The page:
Merchandise committee looking for new members

Would you like more say in what the Co-op stocks and sells? The Merchandise committee is looking for new members to work on the exciting task of selecting and ordering everything that goes on the Co-op's shelves. Experience in grocery or restaurant work is a plus, but not at all necessary. If you're interested, contact

Membership Committee Seeks Co-chairs

This is an opportunity for at least two members to join a third and help collectively chair our vibrant membership committee for a given amount of time. The Committee leads several key areas, and it would be great to have at least three members lead each area. For those interested, there would be a transition time available now through mid-December with Nick. Please email with your questions or for more information. It will be very important to fill these roles as soon as possible.

Members needed to join interim Hiring Team!

The Co-op is looking for a few qualified members with HR and management experience to join our interim Hiring Committee as we search for a permanent Store Coordinator. Ideally these members will have a good understanding of our store operations. This small team will work in conjunction with the Board. This is a short term position which will function from now until Feb. 2014. If you feel you are qualified and/or interested in this position, please email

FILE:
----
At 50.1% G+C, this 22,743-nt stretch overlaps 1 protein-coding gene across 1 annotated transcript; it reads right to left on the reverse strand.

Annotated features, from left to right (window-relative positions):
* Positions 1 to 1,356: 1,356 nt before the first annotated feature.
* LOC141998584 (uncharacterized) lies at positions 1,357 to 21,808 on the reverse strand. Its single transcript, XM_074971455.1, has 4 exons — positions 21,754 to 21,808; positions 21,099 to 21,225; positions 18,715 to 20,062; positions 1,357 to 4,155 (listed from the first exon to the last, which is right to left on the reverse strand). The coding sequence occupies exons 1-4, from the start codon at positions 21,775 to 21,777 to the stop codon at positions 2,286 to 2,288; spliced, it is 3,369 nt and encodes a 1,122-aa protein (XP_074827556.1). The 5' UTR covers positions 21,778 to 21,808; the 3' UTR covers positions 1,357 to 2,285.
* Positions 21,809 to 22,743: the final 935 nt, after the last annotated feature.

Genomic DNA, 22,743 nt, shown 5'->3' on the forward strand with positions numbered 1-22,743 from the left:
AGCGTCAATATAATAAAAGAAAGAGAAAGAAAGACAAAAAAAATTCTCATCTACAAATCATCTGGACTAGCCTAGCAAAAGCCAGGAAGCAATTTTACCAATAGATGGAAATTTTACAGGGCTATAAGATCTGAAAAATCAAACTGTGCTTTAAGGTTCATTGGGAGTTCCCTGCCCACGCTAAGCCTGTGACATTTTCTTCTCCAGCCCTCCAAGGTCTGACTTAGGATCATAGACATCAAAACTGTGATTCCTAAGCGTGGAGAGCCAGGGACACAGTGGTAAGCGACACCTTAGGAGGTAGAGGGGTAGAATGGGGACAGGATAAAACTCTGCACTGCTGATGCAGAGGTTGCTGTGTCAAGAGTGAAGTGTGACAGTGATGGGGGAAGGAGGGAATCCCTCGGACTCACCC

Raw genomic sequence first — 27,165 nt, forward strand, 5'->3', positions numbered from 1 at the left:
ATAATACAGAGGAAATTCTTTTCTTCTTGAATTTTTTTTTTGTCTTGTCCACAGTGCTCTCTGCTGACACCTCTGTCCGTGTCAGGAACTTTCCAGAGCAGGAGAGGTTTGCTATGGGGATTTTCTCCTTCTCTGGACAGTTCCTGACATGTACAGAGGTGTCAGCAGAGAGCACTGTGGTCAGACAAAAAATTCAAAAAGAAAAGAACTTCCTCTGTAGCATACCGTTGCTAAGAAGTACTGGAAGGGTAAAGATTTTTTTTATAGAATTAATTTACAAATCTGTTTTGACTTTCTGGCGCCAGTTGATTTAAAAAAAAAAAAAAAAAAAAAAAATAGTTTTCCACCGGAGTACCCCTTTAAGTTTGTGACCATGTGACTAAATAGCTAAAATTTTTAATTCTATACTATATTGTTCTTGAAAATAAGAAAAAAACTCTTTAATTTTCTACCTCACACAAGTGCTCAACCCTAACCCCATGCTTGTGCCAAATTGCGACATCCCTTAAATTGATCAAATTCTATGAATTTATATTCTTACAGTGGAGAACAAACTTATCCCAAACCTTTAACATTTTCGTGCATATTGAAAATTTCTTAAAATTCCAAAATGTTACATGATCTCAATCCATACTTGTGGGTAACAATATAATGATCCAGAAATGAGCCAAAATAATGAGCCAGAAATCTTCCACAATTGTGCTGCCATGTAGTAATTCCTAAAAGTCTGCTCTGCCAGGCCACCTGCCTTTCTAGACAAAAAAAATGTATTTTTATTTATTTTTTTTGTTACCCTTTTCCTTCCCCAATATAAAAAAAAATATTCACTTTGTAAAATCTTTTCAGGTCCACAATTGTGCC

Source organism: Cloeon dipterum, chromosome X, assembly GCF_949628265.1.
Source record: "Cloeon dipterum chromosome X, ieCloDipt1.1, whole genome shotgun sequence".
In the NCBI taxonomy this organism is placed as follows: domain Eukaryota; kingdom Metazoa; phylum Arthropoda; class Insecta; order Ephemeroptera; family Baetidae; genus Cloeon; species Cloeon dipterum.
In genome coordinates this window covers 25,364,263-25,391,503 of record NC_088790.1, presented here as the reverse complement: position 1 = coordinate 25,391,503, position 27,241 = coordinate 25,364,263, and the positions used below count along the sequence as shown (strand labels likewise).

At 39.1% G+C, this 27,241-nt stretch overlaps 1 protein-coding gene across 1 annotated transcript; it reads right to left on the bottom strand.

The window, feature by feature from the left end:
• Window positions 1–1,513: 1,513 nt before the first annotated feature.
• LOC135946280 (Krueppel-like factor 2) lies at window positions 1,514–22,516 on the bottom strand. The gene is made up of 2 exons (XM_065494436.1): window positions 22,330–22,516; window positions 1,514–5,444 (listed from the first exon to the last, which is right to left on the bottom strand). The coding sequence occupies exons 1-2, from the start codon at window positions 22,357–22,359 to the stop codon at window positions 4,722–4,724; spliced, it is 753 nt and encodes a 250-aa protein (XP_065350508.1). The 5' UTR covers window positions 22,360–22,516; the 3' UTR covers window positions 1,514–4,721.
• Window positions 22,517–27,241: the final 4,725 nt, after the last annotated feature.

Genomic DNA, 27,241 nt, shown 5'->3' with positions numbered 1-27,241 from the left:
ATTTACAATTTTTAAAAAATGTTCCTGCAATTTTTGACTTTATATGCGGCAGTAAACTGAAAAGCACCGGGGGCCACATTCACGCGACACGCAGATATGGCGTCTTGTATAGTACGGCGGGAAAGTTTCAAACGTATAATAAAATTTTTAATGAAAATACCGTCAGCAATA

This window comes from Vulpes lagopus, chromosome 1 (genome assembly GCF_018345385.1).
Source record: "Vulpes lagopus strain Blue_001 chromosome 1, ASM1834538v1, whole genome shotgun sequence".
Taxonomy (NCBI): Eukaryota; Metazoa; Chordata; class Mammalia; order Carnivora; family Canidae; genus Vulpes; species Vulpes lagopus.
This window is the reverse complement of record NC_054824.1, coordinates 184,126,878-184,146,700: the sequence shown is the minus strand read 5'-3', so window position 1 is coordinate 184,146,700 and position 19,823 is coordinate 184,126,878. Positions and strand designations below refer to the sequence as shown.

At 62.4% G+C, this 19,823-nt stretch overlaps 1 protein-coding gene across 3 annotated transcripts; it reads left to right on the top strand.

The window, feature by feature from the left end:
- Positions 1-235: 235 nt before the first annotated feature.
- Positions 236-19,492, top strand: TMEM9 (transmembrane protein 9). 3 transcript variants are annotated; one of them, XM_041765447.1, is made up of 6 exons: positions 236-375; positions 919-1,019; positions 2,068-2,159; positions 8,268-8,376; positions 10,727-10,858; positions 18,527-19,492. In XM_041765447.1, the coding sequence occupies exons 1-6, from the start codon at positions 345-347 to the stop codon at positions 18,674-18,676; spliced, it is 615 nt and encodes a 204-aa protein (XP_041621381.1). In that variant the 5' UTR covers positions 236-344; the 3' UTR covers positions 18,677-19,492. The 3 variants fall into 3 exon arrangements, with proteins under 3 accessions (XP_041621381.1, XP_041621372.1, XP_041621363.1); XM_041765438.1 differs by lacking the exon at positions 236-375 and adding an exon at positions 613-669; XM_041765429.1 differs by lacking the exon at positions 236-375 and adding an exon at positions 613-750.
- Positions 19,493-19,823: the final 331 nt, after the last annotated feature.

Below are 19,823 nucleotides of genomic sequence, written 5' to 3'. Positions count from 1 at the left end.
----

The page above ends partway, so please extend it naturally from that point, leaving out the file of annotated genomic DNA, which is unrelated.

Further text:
Marketing Committee Coordinator & Co-Chair needed

If you have experience with communications, marketing strategy, community outreach and design, please consider joining the Marketing Committee as a Co-chair or Coordinator. These leaders will lead on committee admin (correspondence, meetings, approval of hours) and project management (design/branding, campaigns, website etc). A lot of this work can be done from home, but we do hope you are familiar with the neighborhood and passionate about the Co-op's mission. Email if interested or with any questions.

Finance Team Coordinator

The number of members doing Co-op Finance work has doubled over the past year, which means we need a member to help us keep organized, coordinate the teams doing the different financial tasks, schedule meetings, keep track of progress on projects and respond to/redirect Finance e-mail messages. If you'd like to learn more about the financial side of Greene Hill, and relish the challenge of coordinating the work of a couple dozen members, then this job's for you!! No prior financial experience is needed. And except for Finance meetings, you could do all your work from home. Please e-mail if you're interested.

Et cetera

Credits: Recipe and acorn squash photo credit Sara Cornish. Bio photos courtesy their subjects.

The Greene Hill Food Co-op Newsletter is edited and published by (in alphabetical order) Anna Avrekh, Carola Burroughs, Roxanne Earley, Sonia Garbesputzel, Debbie Grossman, Alexandra Miller, and Amy Nazer. Contact us with any feedback, suggestions, or requests at

Join or follow the Greene Hill Food Co-op!

Interested in joining the Greene Hill Food Co-op? Check out our website to learn about membership, like us on Facebook, or stop by our store at 18 Putnam Ave. (off Grand Ave.) with any questions!